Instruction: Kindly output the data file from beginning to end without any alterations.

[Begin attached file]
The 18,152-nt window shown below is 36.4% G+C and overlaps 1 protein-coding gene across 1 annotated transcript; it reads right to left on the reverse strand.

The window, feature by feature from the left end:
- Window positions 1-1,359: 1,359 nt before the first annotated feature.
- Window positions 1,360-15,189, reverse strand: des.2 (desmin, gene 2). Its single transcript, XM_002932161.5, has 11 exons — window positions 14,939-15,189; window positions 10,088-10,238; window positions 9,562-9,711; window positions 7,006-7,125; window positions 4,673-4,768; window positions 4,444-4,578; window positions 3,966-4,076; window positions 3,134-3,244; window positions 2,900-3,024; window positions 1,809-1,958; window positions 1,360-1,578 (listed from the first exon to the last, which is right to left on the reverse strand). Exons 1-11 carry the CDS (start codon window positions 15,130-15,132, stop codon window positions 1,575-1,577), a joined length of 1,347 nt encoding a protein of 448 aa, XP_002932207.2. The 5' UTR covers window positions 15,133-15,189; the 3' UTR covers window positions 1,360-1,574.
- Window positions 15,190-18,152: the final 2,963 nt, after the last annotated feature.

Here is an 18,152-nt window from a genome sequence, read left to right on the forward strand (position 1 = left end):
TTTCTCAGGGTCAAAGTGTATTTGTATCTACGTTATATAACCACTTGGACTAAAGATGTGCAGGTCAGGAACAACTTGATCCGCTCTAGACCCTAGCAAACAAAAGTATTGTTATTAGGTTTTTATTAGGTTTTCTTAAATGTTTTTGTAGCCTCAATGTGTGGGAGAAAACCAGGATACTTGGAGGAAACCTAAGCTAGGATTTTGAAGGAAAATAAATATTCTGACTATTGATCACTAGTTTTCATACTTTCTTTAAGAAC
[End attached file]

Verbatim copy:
The 18,152-nt window shown below is 36.4% G+C and overlaps 1 protein-coding gene across 1 annotated transcript; it reads right to left on the reverse strand.

The window, feature by feature from the left end:
- Window positions 1-1,359: 1,359 nt before the first annotated feature.
- Window positions 1,360-15,189, reverse strand: des.2 (desmin, gene 2). Its single transcript, XM_002932161.5, has 11 exons — window positions 14,939-15,189; window positions 10,088-10,238; window positions 9,562-9,711; window positions 7,006-7,125; window positions 4,673-4,768; window positions 4,444-4,578; window positions 3,966-4,076; window positions 3,134-3,244; window positions 2,900-3,024; window positions 1,809-1,958; window positions 1,360-1,578 (listed from the first exon to the last, which is right to left on the reverse strand). Exons 1-11 carry the CDS (start codon window positions 15,130-15,132, stop codon window positions 1,575-1,577), a joined length of 1,347 nt encoding a protein of 448 aa, XP_002932207.2. The 5' UTR covers window positions 15,133-15,189; the 3' UTR covers window positions 1,360-1,574.
- Window positions 15,190-18,152: the final 2,963 nt, after the last annotated feature.

Here is an 18,152-nt window from a genome sequence, read left to right on the forward strand (position 1 = left end):
TTTCTCAGGGTCAAAGTGTATTTGTATCTACGTTATATAACCACTTGGACTAAAGATGTGCAGGTCAGGAACAACTTGATCCGCTCTAGACCCTAGCAAACAAAAGTATTGTTATTAGGTTTTTATTAGGTTTTCTTAAATGTTTTTGTAGCCTCAATGTGTGGGAGAAAACCAGGATACTTGGAGGAAACCTAAGCTAGGATTTTGAAGGAAAATAAATATTCTGACTATTGATCACTAGTTTTCATACTTTCTTTAAGAAC